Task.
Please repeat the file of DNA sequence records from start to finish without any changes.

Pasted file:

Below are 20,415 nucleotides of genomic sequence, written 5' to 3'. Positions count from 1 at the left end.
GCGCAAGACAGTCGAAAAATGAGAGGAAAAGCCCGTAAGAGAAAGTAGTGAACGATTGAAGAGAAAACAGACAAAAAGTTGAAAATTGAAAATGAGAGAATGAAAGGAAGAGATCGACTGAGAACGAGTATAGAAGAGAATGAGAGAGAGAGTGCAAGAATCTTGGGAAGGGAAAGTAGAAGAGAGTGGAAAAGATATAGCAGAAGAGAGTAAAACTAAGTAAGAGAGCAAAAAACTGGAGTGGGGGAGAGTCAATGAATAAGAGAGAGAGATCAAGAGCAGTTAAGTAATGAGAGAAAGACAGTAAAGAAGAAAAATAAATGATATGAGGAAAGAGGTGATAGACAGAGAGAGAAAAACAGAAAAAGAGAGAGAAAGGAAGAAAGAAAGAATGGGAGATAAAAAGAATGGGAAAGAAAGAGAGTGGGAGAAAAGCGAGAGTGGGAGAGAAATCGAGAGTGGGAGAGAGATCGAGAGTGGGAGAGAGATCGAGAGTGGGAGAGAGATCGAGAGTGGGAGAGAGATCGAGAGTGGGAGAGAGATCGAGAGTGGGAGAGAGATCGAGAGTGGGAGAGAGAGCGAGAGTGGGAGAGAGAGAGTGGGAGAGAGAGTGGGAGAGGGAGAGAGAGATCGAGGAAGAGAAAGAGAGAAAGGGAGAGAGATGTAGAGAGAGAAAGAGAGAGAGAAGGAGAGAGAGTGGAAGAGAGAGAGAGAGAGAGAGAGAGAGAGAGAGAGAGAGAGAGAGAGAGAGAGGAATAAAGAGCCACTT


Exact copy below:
Below are 20,415 nucleotides of genomic sequence, written 5' to 3'. Positions count from 1 at the left end.
GCGCAAGACAGTCGAAAAATGAGAGGAAAAGCCCGTAAGAGAAAGTAGTGAACGATTGAAGAGAAAACAGACAAAAAGTTGAAAATTGAAAATGAGAGAATGAAAGGAAGAGATCGACTGAGAACGAGTATAGAAGAGAATGAGAGAGAGAGTGCAAGAATCTTGGGAAGGGAAAGTAGAAGAGAGTGGAAAAGATATAGCAGAAGAGAGTAAAACTAAGTAAGAGAGCAAAAAACTGGAGTGGGGGAGAGTCAATGAATAAGAGAGAGAGATCAAGAGCAGTTAAGTAATGAGAGAAAGACAGTAAAGAAGAAAAATAAATGATATGAGGAAAGAGGTGATAGACAGAGAGAGAAAAACAGAAAAAGAGAGAGAAAGGAAGAAAGAAAGAATGGGAGATAAAAAGAATGGGAAAGAAAGAGAGTGGGAGAAAAGCGAGAGTGGGAGAGAAATCGAGAGTGGGAGAGAGATCGAGAGTGGGAGAGAGATCGAGAGTGGGAGAGAGATCGAGAGTGGGAGAGAGATCGAGAGTGGGAGAGAGATCGAGAGTGGGAGAGAGATCGAGAGTGGGAGAGAGAGCGAGAGTGGGAGAGAGAGAGTGGGAGAGAGAGTGGGAGAGGGAGAGAGAGATCGAGGAAGAGAAAGAGAGAAAGGGAGAGAGATGTAGAGAGAGAAAGAGAGAGAGAAGGAGAGAGAGTGGAAGAGAGAGAGAGAGAGAGAGAGAGAGAGAGAGAGAGAGAGAGAGAGAGAGAGGAATAAAGAGCCACTT